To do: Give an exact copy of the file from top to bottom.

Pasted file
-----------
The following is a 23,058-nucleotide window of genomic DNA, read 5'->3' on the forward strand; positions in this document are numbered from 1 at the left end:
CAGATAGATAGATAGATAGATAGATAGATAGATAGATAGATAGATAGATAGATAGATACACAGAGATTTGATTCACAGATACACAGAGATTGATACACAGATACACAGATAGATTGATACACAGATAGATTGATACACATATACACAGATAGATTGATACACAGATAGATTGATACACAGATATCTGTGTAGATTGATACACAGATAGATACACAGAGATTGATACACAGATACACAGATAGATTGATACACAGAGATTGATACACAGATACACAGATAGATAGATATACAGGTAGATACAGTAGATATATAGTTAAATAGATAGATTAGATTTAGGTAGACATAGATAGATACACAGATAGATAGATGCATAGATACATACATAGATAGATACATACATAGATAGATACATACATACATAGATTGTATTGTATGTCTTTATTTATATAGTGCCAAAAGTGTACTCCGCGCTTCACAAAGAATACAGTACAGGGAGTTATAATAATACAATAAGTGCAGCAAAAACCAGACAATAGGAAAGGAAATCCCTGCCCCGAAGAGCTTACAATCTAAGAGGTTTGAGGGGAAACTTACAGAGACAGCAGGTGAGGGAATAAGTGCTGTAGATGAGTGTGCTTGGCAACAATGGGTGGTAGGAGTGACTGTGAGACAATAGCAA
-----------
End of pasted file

The following is a 23,058-nucleotide window of genomic DNA, read 5'->3' on the forward strand; positions in this document are numbered from 1 at the left end:
CAGATAGATAGATAGATAGATAGATAGATAGATAGATAGATAGATAGATAGATAGATACACAGAGATTTGATTCACAGATACACAGAGATTGATACACAGATACACAGATAGATTGATACACAGATAGATTGATACACATATACACAGATAGATTGATACACAGATAGATTGATACACAGATATCTGTGTAGATTGATACACAGATAGATACACAGAGATTGATACACAGATACACAGATAGATTGATACACAGAGATTGATACACAGATACACAGATAGATAGATATACAGGTAGATACAGTAGATATATAGTTAAATAGATAGATTAGATTTAGGTAGACATAGATAGATACACAGATAGATAGATGCATAGATACATACATAGATAGATACATACATAGATAGATACATACATACATAGATTGTATTGTATGTCTTTATTTATATAGTGCCAAAAGTGTACTCCGCGCTTCACAAAGAATACAGTACAGGGAGTTATAATAATACAATAAGTGCAGCAAAAACCAGACAATAGGAAAGGAAATCCCTGCCCCGAAGAGCTTACAATCTAAGAGGTTTGAGGGGAAACTTACAGAGACAGCAGGTGAGGGAATAAGTGCTGTAGATGAGTGTGCTTGGCAACAATGGGTGGTAGGAGTGACTGTGAGACAATAGCAA